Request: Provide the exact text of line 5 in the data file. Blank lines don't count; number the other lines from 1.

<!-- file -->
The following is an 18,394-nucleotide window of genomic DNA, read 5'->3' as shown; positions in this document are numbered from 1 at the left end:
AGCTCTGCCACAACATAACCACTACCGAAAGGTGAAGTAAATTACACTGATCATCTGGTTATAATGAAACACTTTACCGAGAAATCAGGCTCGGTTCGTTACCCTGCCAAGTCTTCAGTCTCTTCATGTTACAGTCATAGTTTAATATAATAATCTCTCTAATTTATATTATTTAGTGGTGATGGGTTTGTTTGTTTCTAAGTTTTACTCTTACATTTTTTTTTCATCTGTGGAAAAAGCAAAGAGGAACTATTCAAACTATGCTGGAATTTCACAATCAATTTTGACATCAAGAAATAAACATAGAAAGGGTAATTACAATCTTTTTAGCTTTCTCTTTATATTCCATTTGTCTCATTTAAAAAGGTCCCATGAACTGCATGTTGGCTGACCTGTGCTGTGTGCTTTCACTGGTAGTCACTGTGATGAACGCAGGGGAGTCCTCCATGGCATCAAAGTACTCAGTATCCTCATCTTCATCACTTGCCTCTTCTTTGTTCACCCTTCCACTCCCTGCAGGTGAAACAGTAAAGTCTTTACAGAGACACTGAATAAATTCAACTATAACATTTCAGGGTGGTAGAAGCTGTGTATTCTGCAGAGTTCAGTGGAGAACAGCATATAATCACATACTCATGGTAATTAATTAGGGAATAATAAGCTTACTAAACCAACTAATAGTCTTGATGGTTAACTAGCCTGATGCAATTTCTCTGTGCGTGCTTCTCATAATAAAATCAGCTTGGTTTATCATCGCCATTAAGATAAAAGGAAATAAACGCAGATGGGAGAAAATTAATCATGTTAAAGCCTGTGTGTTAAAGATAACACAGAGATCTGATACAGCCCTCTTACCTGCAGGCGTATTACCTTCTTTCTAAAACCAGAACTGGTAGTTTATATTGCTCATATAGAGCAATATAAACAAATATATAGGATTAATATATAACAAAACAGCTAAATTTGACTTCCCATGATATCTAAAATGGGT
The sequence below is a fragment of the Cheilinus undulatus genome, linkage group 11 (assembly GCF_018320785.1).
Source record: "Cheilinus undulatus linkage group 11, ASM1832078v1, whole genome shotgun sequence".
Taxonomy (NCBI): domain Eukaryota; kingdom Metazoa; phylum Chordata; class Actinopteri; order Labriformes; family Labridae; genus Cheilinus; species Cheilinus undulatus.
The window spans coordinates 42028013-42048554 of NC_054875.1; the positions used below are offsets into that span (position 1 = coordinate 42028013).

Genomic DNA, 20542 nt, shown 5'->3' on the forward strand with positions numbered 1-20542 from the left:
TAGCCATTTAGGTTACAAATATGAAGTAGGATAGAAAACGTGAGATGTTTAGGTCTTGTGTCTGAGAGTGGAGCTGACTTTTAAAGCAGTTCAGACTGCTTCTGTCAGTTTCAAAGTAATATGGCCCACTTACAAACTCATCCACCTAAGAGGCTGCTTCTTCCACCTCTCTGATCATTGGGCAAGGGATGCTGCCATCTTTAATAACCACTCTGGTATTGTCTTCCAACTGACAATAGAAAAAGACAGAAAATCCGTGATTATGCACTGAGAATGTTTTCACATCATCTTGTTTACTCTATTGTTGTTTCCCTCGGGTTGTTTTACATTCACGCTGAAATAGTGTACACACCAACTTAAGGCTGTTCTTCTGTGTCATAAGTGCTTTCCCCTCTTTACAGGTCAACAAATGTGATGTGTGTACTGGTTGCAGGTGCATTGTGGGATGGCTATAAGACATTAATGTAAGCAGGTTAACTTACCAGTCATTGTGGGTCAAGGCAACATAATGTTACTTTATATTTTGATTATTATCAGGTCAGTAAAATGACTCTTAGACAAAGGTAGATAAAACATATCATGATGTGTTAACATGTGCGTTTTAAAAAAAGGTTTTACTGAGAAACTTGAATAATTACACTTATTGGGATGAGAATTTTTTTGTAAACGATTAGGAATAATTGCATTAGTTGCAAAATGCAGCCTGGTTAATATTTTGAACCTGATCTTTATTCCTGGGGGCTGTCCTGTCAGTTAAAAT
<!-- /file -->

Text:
Taxonomy (NCBI): domain Eukaryota; kingdom Metazoa; phylum Chordata; class Actinopteri; order Labriformes; family Labridae; genus Cheilinus; species Cheilinus undulatus.